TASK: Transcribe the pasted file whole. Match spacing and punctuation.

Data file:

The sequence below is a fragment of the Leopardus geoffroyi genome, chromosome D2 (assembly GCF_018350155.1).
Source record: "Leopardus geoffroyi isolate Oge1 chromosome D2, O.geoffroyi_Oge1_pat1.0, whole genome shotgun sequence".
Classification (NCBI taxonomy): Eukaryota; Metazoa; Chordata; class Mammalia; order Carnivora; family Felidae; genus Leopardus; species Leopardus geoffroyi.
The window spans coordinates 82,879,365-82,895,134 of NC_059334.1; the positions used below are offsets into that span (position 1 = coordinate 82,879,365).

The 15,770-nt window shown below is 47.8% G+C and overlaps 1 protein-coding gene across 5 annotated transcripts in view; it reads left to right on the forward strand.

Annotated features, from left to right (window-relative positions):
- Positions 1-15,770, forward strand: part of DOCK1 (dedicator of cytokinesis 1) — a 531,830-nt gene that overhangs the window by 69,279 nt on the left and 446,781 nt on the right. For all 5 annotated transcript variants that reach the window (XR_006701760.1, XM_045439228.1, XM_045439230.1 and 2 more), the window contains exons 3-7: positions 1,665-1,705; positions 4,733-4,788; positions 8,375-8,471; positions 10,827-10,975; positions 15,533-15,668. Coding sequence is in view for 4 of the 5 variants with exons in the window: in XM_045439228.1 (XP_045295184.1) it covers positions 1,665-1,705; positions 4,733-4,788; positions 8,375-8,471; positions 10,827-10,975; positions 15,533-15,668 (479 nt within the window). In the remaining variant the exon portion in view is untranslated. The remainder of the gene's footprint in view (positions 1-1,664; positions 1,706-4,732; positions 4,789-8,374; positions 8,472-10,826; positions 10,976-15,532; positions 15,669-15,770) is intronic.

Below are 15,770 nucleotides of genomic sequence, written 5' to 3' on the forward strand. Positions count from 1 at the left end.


The sequence below is a fragment of the Leopardus geoffroyi genome, chromosome D2 (assembly GCF_018350155.1).
Source record: "Leopardus geoffroyi isolate Oge1 chromosome D2, O.geoffroyi_Oge1_pat1.0, whole genome shotgun sequence".
Classification (NCBI taxonomy): Eukaryota; Metazoa; Chordata; class Mammalia; order Carnivora; family Felidae; genus Leopardus; species Leopardus geoffroyi.
The window spans coordinates 82,879,365-82,895,134 of NC_059334.1; the positions used below are offsets into that span (position 1 = coordinate 82,879,365).

The 15,770-nt window shown below is 47.8% G+C and overlaps 1 protein-coding gene across 5 annotated transcripts in view; it reads left to right on the forward strand.

Annotated features, from left to right (window-relative positions):
- Positions 1-15,770, forward strand: part of DOCK1 (dedicator of cytokinesis 1) — a 531,830-nt gene that overhangs the window by 69,279 nt on the left and 446,781 nt on the right. For all 5 annotated transcript variants that reach the window (XR_006701760.1, XM_045439228.1, XM_045439230.1 and 2 more), the window contains exons 3-7: positions 1,665-1,705; positions 4,733-4,788; positions 8,375-8,471; positions 10,827-10,975; positions 15,533-15,668. Coding sequence is in view for 4 of the 5 variants with exons in the window: in XM_045439228.1 (XP_045295184.1) it covers positions 1,665-1,705; positions 4,733-4,788; positions 8,375-8,471; positions 10,827-10,975; positions 15,533-15,668 (479 nt within the window). In the remaining variant the exon portion in view is untranslated. The remainder of the gene's footprint in view (positions 1-1,664; positions 1,706-4,732; positions 4,789-8,374; positions 8,472-10,826; positions 10,976-15,532; positions 15,669-15,770) is intronic.

Below are 15,770 nucleotides of genomic sequence, written 5' to 3' on the forward strand. Positions count from 1 at the left end.